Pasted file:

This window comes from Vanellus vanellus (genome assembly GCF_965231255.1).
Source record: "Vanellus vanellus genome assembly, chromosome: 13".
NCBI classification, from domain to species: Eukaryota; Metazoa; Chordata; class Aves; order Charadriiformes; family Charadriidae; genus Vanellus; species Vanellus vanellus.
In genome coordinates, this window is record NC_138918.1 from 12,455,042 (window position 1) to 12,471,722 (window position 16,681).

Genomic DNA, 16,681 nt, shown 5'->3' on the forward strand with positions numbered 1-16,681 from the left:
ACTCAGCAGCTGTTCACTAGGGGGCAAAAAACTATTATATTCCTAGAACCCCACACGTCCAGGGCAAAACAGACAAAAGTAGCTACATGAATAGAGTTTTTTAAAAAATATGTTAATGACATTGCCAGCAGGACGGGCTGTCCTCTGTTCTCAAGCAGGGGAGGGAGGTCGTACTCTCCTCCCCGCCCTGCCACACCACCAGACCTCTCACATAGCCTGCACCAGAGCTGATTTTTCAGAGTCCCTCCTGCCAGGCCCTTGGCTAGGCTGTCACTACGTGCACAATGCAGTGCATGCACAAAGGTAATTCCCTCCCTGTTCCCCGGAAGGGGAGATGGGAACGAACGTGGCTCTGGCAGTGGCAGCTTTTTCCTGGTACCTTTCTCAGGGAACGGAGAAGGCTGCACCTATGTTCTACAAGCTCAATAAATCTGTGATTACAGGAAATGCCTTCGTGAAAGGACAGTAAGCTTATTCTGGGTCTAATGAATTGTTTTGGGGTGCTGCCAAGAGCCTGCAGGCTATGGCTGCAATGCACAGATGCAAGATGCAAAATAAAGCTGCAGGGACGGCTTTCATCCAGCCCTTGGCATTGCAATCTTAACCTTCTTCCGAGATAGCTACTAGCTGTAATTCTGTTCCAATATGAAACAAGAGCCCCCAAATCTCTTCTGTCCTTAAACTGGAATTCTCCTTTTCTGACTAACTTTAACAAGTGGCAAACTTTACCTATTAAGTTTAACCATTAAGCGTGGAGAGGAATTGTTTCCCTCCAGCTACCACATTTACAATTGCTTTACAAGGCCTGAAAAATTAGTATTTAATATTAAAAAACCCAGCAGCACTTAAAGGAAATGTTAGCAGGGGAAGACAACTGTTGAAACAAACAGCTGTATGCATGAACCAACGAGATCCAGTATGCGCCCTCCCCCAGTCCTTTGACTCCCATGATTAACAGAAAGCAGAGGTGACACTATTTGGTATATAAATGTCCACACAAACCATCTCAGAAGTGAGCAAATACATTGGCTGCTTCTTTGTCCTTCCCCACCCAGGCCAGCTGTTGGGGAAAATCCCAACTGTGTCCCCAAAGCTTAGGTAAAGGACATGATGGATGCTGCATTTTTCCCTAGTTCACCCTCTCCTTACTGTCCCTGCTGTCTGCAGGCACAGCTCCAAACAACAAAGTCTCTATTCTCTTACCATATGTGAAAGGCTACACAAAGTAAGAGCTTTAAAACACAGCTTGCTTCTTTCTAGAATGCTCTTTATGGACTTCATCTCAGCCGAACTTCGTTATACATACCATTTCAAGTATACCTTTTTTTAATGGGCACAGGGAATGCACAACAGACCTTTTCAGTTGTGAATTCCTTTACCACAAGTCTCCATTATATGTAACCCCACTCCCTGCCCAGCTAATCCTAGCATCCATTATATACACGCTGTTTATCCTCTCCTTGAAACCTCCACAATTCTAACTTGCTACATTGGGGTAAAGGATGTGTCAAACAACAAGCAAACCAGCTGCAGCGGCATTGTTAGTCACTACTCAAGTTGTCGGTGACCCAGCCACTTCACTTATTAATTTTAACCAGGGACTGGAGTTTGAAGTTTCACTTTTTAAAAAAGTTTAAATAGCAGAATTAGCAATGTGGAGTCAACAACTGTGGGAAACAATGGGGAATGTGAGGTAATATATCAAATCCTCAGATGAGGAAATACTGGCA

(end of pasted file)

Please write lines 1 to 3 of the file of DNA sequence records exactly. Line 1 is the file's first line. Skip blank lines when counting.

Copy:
This window comes from Vanellus vanellus (genome assembly GCF_965231255.1).
Source record: "Vanellus vanellus genome assembly, chromosome: 13".
NCBI classification, from domain to species: Eukaryota; Metazoa; Chordata; class Aves; order Charadriiformes; family Charadriidae; genus Vanellus; species Vanellus vanellus.